More on itemized deductions!  The mortgage interest deduction has significantly changed.  Prior to 2018, you could deduct your mortgage interest up to $1Million in debt.  Now, you can only deduct the interest on the first $750,000 that you borrow.  Existing loan debt will be grandfathered in, the lower deduction applies only to loans that are taken out after December 15th, 2017.  First and second homes are still allowed, but the $750,000 limit is a combined limit.  AND home equity lines of credit are no longer a go UNLESS (yes, there is a loophole)…  Prior to 2018, you were allowed to deduct interest on home equity loans and lines of credit up to $100,000.  Beginning in 2018, this is generally no longer allowed. https://www.irs.gov/newsroom/interest-on-home-equity-loans-often-still-deductible-under-new-law

Here is our exception.  Home equity loans and lines of credit have been traditionally used to pay all kinds of expenses, such as paying off automobile loans or credit card debt, or just spent on… Those are no longer allowed.  However, if the loan proceeds are used to build or improve your main home, the proceeds are considered acquisition debt and allowable, so go ahead and take out that loan for the new roof.  However, you are still subject to the $750,000 combined loan limitations.

You also may have heard about charitable contribution limits going up.  Prior to 2018, we were allowed to contribute and deduct up to 50% of our income.  Now we can donate and deduct up to 60% of our income.  However, most people do not come anywhere near this limit so this is all I am going to say about this.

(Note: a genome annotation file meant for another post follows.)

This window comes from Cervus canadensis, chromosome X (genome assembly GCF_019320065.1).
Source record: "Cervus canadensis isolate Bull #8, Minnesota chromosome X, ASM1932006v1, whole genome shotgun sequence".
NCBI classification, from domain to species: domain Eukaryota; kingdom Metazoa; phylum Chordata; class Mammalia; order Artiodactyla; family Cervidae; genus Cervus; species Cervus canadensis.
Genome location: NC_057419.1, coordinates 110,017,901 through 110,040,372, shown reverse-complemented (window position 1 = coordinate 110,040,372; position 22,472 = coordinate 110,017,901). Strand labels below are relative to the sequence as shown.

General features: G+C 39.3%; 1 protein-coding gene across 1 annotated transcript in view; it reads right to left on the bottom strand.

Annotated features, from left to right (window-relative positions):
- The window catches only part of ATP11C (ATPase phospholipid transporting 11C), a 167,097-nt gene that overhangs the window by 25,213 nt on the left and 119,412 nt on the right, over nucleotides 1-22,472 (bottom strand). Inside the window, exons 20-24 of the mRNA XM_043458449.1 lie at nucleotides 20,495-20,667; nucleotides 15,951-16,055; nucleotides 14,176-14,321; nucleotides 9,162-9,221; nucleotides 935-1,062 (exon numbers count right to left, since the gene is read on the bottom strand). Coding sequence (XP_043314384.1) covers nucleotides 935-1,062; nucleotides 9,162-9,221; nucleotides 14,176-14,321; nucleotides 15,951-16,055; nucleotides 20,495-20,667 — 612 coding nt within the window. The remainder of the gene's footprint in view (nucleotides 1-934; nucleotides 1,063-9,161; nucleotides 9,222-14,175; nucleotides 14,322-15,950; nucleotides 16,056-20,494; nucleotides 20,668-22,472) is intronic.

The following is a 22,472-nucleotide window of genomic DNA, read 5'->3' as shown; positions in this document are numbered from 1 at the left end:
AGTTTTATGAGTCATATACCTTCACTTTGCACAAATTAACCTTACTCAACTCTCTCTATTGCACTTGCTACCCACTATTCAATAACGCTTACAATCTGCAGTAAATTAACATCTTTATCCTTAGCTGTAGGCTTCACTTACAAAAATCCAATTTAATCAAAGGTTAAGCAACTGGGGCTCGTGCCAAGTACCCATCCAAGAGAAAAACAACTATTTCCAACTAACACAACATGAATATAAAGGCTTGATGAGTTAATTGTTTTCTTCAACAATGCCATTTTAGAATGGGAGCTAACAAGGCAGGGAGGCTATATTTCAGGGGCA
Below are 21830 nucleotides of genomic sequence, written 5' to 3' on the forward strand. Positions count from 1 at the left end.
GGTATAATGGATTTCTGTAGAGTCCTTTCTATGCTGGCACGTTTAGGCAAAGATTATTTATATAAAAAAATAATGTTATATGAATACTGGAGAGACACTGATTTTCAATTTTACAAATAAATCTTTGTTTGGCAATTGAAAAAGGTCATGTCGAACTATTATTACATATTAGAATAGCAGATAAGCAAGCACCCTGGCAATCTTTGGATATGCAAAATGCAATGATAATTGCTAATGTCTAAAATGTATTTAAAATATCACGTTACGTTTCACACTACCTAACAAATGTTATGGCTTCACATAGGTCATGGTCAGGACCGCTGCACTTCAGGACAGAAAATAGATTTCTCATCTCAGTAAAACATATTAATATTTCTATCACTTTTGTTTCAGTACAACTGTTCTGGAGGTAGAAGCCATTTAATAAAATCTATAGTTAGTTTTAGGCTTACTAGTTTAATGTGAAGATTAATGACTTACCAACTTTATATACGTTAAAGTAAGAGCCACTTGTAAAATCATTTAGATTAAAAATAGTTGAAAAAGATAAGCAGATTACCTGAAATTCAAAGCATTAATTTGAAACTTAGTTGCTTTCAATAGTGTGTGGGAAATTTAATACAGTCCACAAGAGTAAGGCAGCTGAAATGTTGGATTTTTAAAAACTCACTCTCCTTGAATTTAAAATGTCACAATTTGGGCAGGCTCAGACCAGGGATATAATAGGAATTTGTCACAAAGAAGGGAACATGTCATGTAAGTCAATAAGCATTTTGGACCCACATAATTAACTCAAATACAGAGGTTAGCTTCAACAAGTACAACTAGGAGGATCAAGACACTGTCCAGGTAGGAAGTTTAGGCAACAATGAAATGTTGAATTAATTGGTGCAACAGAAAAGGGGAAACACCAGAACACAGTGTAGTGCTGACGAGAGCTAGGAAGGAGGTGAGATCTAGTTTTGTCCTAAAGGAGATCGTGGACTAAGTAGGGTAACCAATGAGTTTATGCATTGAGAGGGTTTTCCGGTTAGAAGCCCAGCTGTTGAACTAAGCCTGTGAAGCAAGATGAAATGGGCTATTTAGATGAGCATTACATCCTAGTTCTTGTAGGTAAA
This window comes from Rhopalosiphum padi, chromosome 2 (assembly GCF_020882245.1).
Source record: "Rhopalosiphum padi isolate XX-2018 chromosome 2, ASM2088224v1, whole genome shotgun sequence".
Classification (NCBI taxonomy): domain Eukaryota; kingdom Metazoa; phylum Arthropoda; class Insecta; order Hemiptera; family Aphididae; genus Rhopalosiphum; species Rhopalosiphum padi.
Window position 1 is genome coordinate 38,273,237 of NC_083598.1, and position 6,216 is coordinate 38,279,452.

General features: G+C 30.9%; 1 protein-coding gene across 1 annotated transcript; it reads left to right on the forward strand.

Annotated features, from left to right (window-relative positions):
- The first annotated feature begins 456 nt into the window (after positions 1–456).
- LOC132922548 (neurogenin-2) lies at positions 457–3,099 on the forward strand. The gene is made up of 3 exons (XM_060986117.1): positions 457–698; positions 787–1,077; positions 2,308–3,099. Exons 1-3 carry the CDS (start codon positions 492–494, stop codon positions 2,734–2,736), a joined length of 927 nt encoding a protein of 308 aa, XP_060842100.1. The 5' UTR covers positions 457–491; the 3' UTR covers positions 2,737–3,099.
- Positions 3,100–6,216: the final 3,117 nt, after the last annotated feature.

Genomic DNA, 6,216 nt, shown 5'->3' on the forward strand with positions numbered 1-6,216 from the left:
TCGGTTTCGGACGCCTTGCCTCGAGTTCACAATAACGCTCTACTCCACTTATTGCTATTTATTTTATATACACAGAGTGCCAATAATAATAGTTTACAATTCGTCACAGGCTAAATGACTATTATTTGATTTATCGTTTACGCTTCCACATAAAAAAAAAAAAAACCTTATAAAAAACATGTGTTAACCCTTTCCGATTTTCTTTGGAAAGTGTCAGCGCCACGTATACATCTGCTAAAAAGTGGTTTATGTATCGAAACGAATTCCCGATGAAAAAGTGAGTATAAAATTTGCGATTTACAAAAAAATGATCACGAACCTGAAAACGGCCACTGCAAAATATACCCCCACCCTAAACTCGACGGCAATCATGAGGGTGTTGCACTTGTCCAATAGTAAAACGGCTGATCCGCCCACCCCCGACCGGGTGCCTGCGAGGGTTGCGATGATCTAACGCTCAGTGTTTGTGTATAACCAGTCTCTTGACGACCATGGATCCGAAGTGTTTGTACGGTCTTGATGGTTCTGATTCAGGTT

The other really big deal on itemized deductions is in the miscellaneous itemized deductions that have been subject to what is known as the 2% Floor. 

What this means is that, in the past, the IRS has allowed us to write off certain expenses that exceed 2% of your adjusted gross income, and the amount below 2% of your AGI was just forfeit. 

These miscellaneous itemized deductions include things like unreimbursed employee business expense, tax preparation fees, union dues, home office expense, work related travel (MILEAGE!!!!), that safety deposit box you like to deduct and hobby expenses are just a few of the more common miscellaneous deductions that have been subject to the 2% floor. 

The Act has removed these deductions.  You will no longer be able to deduct mileage as an unreimbursed employee business expense.  Don’t bother tracking it. (THIS DOES NOT INCLUDE SELF EMPLOYED, these expenses are still deductible to your business.)

Alright, that’s it for today.  I am offering a withholding checkup for $75.00.  If you are a wage earner and are not sure if your employer is withholding enough in federal or state income taxes, or if you are a retiree who is concerned about withholding or estimated taxes, feel free to contact me for a withholding checkup.  (Does not apply to self-employed, schedule C or schedule E clients.  There will be a different checkup offered for small business clients soon.)